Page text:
Over the past year, Indigitization has tripled its social media audience and provoked thoughtful online conversations on themes such as decolonization and open access. These successes have been achieved through the use of Twitter threads, which provide in-depth commentary on hot topics and build a community of engaged and interested information professionals wanting to learn, share ideas, and change their institutions and profession for the better. This article describes Indigitization’s new approach, provides examples of successful Twitter threads, and shares transferable lessons to encourage other libraries, archives, and information organizations to consider how they could start their own big conversations on Twitter and realise similar rewards.
Indigitization is a B.C. based collaborative initiative between Indigenous communities and organizations, the Irving K. Barber Learning Centre (UBC), the Museum of Anthropology, Northern BC Archives (UNBC), and the UBC iSchool. It facilitates capacity building in Indigenous information management, specifically by supporting Indigenous community organizations to digitize audio cassettes by providing training workshops, maintaining a digitization toolkit, and funding digitization projects (Dupont, 2016).
Since January 2018, Indigitization has revamped its social media presence, shifting away from a focus on broadcasting information to passive followers and towards a more reciprocal model of sharing ideas. Indigitization now prioritizes using social media to share and discuss its experience, awareness, and knowledge of Indigenous information practices with others in a more engaging and interactive way.
To do so, Indigitization began responding to hot topics in the news or under examination at conferences in Twitter threads of about 10-15 tweets. As Indigitization’s Twitter audience consists mainly of information professionals and academics, both Indigenous and non-Indigenous, Indigitization’s role on this platform is different than when working with Indigenous community partners, who tend to be more active on Facebook. In these threads, Indigitization offers opinions and expertise that challenge non-Indigenous academic and information organizations to consider and improve their approaches to Indigenous knowledge and Indigenous communities’ needs. Primarily, this means discussing the impacts of colonialism in the information professions.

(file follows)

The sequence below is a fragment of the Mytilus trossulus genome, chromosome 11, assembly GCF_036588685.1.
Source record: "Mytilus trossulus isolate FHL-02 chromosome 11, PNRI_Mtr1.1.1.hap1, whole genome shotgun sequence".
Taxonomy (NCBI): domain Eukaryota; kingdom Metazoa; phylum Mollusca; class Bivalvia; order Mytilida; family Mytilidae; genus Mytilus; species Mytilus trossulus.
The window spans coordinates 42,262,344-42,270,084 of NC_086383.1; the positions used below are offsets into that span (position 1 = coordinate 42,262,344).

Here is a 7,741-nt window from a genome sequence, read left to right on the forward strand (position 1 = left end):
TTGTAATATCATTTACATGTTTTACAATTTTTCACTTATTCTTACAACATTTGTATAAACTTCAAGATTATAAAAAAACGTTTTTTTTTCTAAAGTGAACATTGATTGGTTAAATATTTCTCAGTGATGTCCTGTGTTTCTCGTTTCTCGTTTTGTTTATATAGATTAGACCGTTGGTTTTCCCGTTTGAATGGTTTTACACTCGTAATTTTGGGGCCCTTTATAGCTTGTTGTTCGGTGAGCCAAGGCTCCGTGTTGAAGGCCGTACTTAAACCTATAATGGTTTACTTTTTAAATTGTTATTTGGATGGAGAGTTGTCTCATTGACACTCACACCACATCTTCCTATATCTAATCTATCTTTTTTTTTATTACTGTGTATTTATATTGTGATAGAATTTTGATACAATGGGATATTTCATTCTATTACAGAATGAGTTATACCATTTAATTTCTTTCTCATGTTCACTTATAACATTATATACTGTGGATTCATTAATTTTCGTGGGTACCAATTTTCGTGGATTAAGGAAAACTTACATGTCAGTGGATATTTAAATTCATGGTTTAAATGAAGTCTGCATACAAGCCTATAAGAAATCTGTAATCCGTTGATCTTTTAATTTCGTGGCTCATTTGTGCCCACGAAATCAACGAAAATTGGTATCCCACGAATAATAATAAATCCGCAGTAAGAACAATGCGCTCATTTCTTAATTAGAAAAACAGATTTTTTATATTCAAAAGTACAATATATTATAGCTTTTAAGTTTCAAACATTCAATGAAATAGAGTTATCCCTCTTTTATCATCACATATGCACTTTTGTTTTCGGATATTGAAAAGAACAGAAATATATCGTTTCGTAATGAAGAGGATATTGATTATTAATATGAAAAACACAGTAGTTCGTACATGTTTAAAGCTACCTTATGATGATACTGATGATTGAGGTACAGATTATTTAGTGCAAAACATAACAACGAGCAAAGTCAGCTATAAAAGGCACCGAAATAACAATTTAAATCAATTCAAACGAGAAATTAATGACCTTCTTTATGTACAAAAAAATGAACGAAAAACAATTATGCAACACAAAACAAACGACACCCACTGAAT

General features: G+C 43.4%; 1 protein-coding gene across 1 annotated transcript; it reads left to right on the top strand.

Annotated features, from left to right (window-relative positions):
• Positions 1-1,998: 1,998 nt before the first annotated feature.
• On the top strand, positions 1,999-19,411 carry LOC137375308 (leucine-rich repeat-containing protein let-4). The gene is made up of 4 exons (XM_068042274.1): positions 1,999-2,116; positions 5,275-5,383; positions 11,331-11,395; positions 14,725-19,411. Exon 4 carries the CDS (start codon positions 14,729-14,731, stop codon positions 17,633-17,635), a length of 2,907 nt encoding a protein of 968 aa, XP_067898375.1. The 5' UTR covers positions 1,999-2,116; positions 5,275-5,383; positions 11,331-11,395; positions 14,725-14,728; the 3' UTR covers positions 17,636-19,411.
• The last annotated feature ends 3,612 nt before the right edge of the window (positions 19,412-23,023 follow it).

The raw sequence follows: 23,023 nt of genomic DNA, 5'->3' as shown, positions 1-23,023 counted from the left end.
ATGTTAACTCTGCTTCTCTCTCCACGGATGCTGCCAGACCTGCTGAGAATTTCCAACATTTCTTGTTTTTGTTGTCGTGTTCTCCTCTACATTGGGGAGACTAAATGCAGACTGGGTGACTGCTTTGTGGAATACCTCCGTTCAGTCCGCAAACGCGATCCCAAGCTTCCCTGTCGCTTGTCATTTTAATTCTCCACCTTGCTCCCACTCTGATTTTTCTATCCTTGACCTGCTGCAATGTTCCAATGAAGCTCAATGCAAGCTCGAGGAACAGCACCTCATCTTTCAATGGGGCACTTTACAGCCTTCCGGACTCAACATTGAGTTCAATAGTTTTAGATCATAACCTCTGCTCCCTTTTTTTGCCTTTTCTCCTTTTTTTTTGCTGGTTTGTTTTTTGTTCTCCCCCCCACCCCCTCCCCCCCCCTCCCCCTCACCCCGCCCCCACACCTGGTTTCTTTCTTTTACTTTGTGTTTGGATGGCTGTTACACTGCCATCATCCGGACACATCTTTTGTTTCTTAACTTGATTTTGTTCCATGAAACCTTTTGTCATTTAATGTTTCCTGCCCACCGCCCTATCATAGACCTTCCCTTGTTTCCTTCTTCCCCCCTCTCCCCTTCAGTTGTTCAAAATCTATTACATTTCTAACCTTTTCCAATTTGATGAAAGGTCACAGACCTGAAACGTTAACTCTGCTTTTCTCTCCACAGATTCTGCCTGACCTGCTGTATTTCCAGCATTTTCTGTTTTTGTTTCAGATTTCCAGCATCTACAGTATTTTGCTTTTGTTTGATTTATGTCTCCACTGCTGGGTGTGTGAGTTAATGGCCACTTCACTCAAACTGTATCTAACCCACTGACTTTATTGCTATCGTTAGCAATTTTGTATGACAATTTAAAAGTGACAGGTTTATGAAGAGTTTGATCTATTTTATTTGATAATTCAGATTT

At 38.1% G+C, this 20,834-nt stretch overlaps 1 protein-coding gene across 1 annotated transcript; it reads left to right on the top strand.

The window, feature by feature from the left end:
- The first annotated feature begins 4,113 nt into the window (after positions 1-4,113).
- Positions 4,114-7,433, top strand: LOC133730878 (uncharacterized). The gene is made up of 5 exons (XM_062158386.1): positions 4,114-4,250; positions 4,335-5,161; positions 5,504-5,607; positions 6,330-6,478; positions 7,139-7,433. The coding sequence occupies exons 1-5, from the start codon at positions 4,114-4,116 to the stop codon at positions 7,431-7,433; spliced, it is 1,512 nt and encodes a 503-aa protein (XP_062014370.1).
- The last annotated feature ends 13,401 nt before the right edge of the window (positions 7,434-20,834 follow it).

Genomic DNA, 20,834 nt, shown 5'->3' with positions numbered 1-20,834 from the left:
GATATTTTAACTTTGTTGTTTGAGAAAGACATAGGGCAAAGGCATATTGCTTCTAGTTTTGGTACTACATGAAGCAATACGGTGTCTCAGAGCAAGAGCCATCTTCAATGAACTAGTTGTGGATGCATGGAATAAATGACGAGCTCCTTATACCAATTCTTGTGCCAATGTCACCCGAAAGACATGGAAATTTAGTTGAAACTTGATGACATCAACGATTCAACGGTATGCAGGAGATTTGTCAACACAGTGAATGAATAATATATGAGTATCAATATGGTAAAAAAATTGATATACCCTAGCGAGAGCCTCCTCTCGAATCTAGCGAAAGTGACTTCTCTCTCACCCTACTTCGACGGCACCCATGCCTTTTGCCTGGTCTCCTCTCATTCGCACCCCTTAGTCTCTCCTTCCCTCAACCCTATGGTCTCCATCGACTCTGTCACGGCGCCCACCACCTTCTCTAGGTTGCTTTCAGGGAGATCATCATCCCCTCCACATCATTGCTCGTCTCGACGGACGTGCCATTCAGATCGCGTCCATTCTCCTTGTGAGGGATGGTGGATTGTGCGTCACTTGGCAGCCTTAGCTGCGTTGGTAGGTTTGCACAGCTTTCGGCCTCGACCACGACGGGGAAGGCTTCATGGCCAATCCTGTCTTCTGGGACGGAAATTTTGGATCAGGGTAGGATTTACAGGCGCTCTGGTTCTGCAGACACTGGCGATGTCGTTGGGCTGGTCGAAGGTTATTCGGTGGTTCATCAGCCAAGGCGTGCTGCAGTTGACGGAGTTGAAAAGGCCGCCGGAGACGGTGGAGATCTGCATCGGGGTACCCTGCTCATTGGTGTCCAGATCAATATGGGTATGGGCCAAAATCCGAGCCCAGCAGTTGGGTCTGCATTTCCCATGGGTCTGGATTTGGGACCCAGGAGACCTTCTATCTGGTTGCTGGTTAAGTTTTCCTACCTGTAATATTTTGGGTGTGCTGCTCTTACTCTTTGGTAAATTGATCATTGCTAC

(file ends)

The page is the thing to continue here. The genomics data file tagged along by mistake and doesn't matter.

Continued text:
Offering this kind of commentary required Indigitization to change how it prepares social media content. Instead of posts independently written by student employees, Indigitization developed a collaborative writing processes involving the organization’s steering committee in order to effectively share their knowledge and experience. As a result, the typical writing process for one of Indigitization’s threads now involves the following steps:
This process produces insightful content that is strengthened through the inclusion of multiple perspectives. Furthermore, it is an opportunity for student employees to learn from the feedback and input of steering committee members and to apply these lessons in future writing and work for Indigitization.
A Common Theme: “Decolonizing” Libraries and Archives
Two of Indigitization’s most popular threads have focused on the meaning of decolonization. While “decolonization” is often used to describe efforts by non-Indigenous organizations to understand and incorporate Indigenous perspectives into their work, this is a misunderstanding of the concept. As emphasized by Eve Tuck and K. Wayne Yang (2012) in their influential article, Decolonization is not a Metaphor, “decolonization in the settler context must involve the repatriation of land simultaneous to the recognition of how land and relations to land have always already been differently understood and enacted” (p. 7, emphasis added). Decolonization is unsettling, literally and figuratively, and where it is happening in information organizations it is being led by Indigenous people. The misuse and misunderstanding of “decolonization” is a topic that Indigitization is well-versed in, and thus it has formed the root of the two Twitter threads described below.
The first thread was in response to a CTV News article titled “Archivists look to ‘decolonize’ Canada’s memory banks” (Canadian Press, 2018). This article had many oversights and errors in its understanding of decolonization of archives, including its choice to centre the work of non-Indigenous organizations, ignoring the leadership of the Union of BC Indian Chiefs, Xwi7xwa Library, and others. Indigitization’s thread examined some of the inaccuracies and omissions in the article in a transparent and thorough way, making this critique available to other information professionals, Indigenous peoples, and journalists writing on this topic. While acknowledging that Libraries and Archives Canada (LAC) is trying to do good work, Indigitization wanted to be sure that people reading this article understood the context in which LAC’s so-called “decolonizing” initiatives are taking place.
The thread received numerous positive replies, retweets, and comments from Indigitization’s colleagues in aligned organizations and professions. Not only did these peers like and retweet Indigitization’s commentary, they themselves added new perspectives and enhanced the commentary, sharing resources, and boosting Indigitization’s message to their own networks. By sharing this thread, Indigitization had made a significant shift in its Twitter approach and was no longer broadcasting about what it was doing but was engaging with others in discussing why and how it was doing this work.